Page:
Saturday, January 30, 2010

On Put-ins and Generals...

For reasons beyond anyone's control, I've had to recast a supporting role in the play. The actor taking the role is coming in today. He comes highly recommended.

So today, consequently, we'll have what's known as a "put in" rehearsal. We literally put the actor into the show.

I've been here before as an actor. The first time was years ago in a six month tour of The Fantasticks. I was put in as El Gallo. The actor playing the role was in charge of teaching it to me which was unfortunate because apparently he was bitter about leaving the show. Had nothing to do with me but he was being replaced for some reason. The weird part was that he was the one putting me in. Just the two of us rehearsing the role, alone in a dusty rehearsal space with nothing but a few chairs and a step ladder (El Gallo spends an inordinate amount of time sitting on this silly ladder during that simple, but elegant play). I'd had a few days to memorize the songs and lines (back then I could actually DO that in a few days). So he was assigned, by some clause in his Equity Contract, to do this. He resented me deeply. Even though he immediately acknowledged that I'd had nothing to do with the replacement, he still wasn't too warm towards me. It was a long time ago and I don't remember a lot about it except one line he said to me during the put in. At one point El Gallo has to ride in on an "imaginary" horse. I ride up to the ladder, dismount, and as I recall, immediately sing a song. I asked him, "Okay, so what I do with the horse?" He said, without missing a beat, "Oh, fuck, I don't know, ask Uta Hagen what you do with the fucking horse." All these years later I still smile about that one.

Some years later I was asked to step into the opera singer's role (Tito) in Lend Me a Tenor at a small, Equity theatre down on beautiful Sanibel Island, Florida, called Pirate Playhouse. Yeah, I know, really dumb name for a theatre. I had two days to learn it and get in front of an audience. I was in rehearsal for something like twenty hours in two days. Which was a good thing. The bad thing was the director didn't believe in "marking" it, so he made me play it full-out for those two days. By the time I was in front of the audience I had virtually no voice left. This is the problem with directors that have never been actors - they don't understand what it takes to do the actual work. This guy certainly didn't. He'd never been on stage in his life.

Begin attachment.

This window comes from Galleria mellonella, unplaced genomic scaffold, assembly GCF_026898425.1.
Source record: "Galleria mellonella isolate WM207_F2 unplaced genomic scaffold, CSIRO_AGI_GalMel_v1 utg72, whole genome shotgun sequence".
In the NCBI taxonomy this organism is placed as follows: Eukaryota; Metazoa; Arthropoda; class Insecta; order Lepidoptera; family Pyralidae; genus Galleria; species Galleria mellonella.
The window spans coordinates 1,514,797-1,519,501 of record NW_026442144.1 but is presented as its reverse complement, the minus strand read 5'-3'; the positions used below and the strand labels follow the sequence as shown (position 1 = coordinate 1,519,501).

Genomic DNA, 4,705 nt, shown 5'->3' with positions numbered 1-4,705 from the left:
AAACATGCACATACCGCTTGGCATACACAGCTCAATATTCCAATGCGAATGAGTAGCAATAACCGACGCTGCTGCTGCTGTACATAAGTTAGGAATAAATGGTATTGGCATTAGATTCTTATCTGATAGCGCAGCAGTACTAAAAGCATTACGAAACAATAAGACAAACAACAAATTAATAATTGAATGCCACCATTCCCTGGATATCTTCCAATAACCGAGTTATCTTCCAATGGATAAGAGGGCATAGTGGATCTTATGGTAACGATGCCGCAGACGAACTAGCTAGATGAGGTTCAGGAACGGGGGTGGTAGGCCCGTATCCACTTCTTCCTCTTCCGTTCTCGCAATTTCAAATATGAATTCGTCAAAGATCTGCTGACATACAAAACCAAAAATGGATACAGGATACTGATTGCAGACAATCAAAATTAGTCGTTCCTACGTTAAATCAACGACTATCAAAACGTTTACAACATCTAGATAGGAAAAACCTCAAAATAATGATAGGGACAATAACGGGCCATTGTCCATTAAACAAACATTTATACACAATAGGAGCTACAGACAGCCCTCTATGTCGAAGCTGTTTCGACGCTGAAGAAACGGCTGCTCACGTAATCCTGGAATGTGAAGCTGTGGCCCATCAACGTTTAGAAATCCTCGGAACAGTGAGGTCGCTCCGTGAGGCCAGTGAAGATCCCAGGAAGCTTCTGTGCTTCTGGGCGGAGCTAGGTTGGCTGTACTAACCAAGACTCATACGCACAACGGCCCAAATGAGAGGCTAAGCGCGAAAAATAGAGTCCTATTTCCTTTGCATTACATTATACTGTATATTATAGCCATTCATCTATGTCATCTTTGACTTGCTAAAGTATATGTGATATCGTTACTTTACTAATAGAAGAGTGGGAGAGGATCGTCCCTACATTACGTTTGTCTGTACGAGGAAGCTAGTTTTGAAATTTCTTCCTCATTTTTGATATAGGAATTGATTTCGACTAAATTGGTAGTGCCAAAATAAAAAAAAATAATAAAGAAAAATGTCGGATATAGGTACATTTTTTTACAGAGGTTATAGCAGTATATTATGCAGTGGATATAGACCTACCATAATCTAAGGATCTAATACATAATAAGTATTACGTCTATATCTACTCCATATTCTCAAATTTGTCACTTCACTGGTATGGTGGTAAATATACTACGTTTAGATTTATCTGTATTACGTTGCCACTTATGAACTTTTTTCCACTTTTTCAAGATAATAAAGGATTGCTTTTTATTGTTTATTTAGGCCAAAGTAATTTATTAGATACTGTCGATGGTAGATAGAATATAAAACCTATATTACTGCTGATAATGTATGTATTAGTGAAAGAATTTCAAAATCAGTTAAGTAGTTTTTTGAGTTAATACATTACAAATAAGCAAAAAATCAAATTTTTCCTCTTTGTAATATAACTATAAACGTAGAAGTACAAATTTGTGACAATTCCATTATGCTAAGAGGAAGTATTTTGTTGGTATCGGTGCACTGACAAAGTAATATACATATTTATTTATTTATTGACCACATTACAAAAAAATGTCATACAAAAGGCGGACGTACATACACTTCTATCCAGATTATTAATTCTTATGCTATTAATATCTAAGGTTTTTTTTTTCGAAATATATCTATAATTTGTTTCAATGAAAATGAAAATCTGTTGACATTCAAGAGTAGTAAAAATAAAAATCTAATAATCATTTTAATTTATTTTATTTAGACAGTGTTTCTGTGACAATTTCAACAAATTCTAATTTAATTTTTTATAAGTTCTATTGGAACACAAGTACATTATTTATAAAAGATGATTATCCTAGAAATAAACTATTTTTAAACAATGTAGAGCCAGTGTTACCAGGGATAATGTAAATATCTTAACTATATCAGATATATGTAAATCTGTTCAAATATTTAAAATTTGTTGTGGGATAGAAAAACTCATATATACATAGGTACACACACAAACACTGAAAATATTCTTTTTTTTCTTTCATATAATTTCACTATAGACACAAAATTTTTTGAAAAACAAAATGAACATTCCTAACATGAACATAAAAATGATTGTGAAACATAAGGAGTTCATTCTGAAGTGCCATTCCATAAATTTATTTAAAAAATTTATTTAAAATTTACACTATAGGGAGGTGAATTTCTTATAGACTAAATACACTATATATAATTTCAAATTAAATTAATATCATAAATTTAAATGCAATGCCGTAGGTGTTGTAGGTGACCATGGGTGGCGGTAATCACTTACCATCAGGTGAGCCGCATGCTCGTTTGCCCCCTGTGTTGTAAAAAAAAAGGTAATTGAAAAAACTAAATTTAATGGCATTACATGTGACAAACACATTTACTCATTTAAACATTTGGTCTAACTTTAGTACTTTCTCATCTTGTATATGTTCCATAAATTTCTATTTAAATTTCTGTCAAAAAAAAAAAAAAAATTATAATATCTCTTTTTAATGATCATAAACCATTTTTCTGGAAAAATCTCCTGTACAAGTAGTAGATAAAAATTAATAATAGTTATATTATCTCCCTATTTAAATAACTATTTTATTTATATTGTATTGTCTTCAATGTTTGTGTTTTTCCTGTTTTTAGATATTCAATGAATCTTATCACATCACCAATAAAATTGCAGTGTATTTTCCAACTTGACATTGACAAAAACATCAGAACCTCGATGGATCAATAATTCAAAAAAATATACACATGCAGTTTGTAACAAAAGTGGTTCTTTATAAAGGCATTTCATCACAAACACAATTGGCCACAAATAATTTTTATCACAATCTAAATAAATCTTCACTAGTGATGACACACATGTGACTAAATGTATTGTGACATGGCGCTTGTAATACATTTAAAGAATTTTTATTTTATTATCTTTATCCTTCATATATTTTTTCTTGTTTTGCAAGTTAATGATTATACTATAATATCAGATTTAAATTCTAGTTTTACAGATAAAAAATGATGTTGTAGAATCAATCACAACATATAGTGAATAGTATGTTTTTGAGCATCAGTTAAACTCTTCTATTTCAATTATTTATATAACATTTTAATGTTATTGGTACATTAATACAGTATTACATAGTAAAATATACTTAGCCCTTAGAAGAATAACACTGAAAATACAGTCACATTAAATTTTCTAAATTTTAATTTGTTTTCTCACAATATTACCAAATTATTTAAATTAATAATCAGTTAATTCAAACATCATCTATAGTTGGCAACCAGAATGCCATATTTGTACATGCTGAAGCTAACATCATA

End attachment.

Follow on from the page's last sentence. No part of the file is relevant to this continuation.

It is a sorrowful thing, but somewhere in the early twentieth century the theatre in this country began to be run by directors and not actors. For centuries, here and in England, the theatre was run by actors. "Actor/Managers" they were called. Nowadays, nearly every major theatre in the United States is run by a director; more often than not, a director who has never acted a day in his or her life. Pity. What this means in the over-simplified, final analysis is that now most theatre in this country is about blocking rather than acting. It is singularly responsible, in my opinion, for a butt-load of bad theatre.

My next put-in rehearsal was a few years later for an innocuous little British farce called Run For Your Wife. I never got this play. Really dumb little show. But audiences LOVE this thing. They devour it. The first time I did it, the play itself ran an hour and forty minutes. On opening night it ran two hours and fifteen minutes...the added time was because we had to HOLD FOR LAUGHS. That means that the actor has to wait a bit because the laughter is so loud, he has to "hold." Fortunate for this put-in rehearsal, I already knew the lines.

So the put-in rehearsal is nothing new to me. I like to work fast anyway.

One final note about this business of directors running the theatre these days. It's natural, of course. The director runs the rehearsal process, so, by proxy, he runs the theatre itself eventually. I don't like it and I think it churns out bad work, but that's beside the point. A lot of theaters around the country call themselves "actors theatres" including the famous one in Louisville. Not surprisingly, however, that theatre is run by directors. Go figure. The exception to this rule for a long time was Chicago's prestigious Steppenwolf. Actors completely ran that thing: Sinise, Jeff Perry, Terry Kinny, Malkovich, John Mahoney, Laurie Metcalf, a few others. But now even that artistic giant is in danger of being over run by the renegade ego of the director.

NoHo Arts Center, where I work as the playwright-in-residence, is run by an actor. This is one of the things that drew me to it. An actor makes the final decisions. As it should be. His name is James Mellon, and, like myself, even though he does a lot of other things - direct, write, produce, sing, etc. - he is an actor first. To the layman this might sound like a small and possibly unimportant distinction. To me it is a huge slab of encouragement. It is tantamount to a soldier running the army that has actually been in a battle as opposed to a civilian running the army that has only watched movies about battle.

Controversial? No, I really don't think so. Just common sense.

See you tomorrow.